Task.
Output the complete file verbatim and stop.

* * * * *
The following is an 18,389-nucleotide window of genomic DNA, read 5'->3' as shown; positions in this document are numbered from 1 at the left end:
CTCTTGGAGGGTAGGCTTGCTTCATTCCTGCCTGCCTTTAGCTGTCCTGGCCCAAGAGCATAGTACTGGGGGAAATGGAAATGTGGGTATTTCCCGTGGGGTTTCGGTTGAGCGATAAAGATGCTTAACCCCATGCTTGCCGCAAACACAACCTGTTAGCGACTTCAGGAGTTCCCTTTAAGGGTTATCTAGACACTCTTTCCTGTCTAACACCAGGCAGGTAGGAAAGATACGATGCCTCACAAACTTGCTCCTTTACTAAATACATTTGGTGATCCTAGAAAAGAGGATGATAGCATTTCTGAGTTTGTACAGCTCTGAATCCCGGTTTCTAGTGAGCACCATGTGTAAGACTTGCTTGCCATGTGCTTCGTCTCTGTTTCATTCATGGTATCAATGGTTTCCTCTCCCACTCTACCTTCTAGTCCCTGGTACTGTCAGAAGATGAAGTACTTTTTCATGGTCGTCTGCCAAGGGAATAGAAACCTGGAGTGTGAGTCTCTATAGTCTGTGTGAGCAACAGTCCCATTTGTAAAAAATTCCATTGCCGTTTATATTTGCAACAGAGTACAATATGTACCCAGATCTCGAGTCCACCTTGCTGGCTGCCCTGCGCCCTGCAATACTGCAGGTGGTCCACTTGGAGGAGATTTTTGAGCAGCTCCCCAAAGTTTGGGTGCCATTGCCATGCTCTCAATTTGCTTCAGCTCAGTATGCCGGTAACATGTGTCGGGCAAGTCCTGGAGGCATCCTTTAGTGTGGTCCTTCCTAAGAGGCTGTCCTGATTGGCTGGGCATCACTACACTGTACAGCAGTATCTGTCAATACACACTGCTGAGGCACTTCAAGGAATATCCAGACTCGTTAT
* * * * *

The following is an 18,389-nucleotide window of genomic DNA, read 5'->3' as shown; positions in this document are numbered from 1 at the left end:
CTCTTGGAGGGTAGGCTTGCTTCATTCCTGCCTGCCTTTAGCTGTCCTGGCCCAAGAGCATAGTACTGGGGGAAATGGAAATGTGGGTATTTCCCGTGGGGTTTCGGTTGAGCGATAAAGATGCTTAACCCCATGCTTGCCGCAAACACAACCTGTTAGCGACTTCAGGAGTTCCCTTTAAGGGTTATCTAGACACTCTTTCCTGTCTAACACCAGGCAGGTAGGAAAGATACGATGCCTCACAAACTTGCTCCTTTACTAAATACATTTGGTGATCCTAGAAAAGAGGATGATAGCATTTCTGAGTTTGTACAGCTCTGAATCCCGGTTTCTAGTGAGCACCATGTGTAAGACTTGCTTGCCATGTGCTTCGTCTCTGTTTCATTCATGGTATCAATGGTTTCCTCTCCCACTCTACCTTCTAGTCCCTGGTACTGTCAGAAGATGAAGTACTTTTTCATGGTCGTCTGCCAAGGGAATAGAAACCTGGAGTGTGAGTCTCTATAGTCTGTGTGAGCAACAGTCCCATTTGTAAAAAATTCCATTGCCGTTTATATTTGCAACAGAGTACAATATGTACCCAGATCTCGAGTCCACCTTGCTGGCTGCCCTGCGCCCTGCAATACTGCAGGTGGTCCACTTGGAGGAGATTTTTGAGCAGCTCCCCAAAGTTTGGGTGCCATTGCCATGCTCTCAATTTGCTTCAGCTCAGTATGCCGGTAACATGTGTCGGGCAAGTCCTGGAGGCATCCTTTAGTGTGGTCCTTCCTAAGAGGCTGTCCTGATTGGCTGGGCATCACTACACTGTACAGCAGTATCTGTCAATACACACTGCTGAGGCACTTCAAGGAATATCCAGACTCGTTAT